4) Suicide risks factors like chronic health issue both mental & physical, loneliness, financial issues have been magnified due to covid-19. It important to seek help and take suicide prevention measures on priority.
5) Building support against discrimination and stigma by identifying existing stigma within the community and equipping people with accurate information’s with respect to Covid-19 and mental health issues
Also read:The side-effects of Pandemic Anxiety and coping with them
Managing wellbeing during these challenging times
Taking care of yourself and managing your well-being means to take care of your physical health, thoughts, emotions, other stressors such as job and your relationships. Following tips can help you to take care of yourself in these difficult times:
1) Take care of your health by eating healthy meals and integrating exercise to your daily routine
2) Managing Thoughts
- Test your thoughts, what is the likelihood that your thoughts may be true? Sometimes when we are feeling scared, we tend to overestimate the likelihood of a negative event.
- Even at such times ask yourself, a. What is under my control and how I have dealt with similar situation in the past.
- Avoid if-then thinking- A ‘what -now’ thinking helps us be in action and deal with what is required in the present rather than worry about an imagined distressing future.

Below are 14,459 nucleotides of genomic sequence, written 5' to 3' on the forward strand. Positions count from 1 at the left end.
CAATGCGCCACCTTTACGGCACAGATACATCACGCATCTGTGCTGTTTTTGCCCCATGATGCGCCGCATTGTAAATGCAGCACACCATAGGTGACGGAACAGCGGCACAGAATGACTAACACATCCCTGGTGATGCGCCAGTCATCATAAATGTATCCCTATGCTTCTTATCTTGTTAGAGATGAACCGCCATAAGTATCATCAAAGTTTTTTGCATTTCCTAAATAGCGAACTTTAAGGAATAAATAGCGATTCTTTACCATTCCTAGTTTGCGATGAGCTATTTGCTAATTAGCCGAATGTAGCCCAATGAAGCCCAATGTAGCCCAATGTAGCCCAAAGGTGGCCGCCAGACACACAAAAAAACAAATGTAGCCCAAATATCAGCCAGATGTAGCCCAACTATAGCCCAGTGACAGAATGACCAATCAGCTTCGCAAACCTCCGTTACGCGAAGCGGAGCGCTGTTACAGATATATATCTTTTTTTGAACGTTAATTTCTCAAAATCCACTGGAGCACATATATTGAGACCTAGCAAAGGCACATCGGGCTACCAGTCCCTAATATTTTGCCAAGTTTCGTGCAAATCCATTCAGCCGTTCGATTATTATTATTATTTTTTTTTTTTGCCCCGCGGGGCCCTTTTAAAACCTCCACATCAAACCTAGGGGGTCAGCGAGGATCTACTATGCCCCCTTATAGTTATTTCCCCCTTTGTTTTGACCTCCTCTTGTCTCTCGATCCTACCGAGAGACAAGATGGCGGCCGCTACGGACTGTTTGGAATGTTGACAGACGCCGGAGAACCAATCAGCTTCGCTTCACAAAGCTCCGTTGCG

- Take a breather: Working in an environment with limited resources and demands, experiencing stress and anxiety is a natural response. Take a brief moment to identify what you are feeling and what we are doing.
3) Managing your relationships:
- Share the load: It can be challenging to handle demands at work as well as fulfil demands from personal life. Negotiate with your family to share the work that needs to be done. Such as assigning small tasks to your children or other family members.
- Spend time with loved ones: Use this time to spend with your loved ones. Discuss their concerns, highs and lows. This sharing will provide a space to resolve conflicts, share opinions authentically and to build relationships.
- Avoid extreme reactions: The harsh realities of COVID-19 and lockdown can add to the stress and can make us angry. Identifying the sources of anger can help in understanding how to deal with it. ∙ Ask yourself “what is making me angry?”, “When do I usually get upset?” and “How do I react when I am unhappy”. ∙ Identify if you have been looking after yourself, if you’ve been overworking, neglecting your health, sleep etc. which may be contributing to low frustration tolerance.
4) Taking care of your Emotional and Psychological well-being
- Be compassionate and kind to yourself by giving importance to your own needs and give time to yourself
- Acknowledge the distress you are experiencing
- Strength your social network
- Engage in activities unrelated to your work: Seek opportunities to do things that are unrelated to your work. Try to take out time for yourself to do something that brings you joy, comfort. That could mean watching a movie, playing your favourite song as you cook or playing games or learning how to
- Reflect on your day: Allocate time to think about how your day has been, if possible, journal your experiences, notice how you felt throughout the day. Were there some key moments that made you feel specifically upset, etc. Self-reflection helps in being aware of one’s emotions
- Seek professional help to deal with the distress effectively and manage our mental health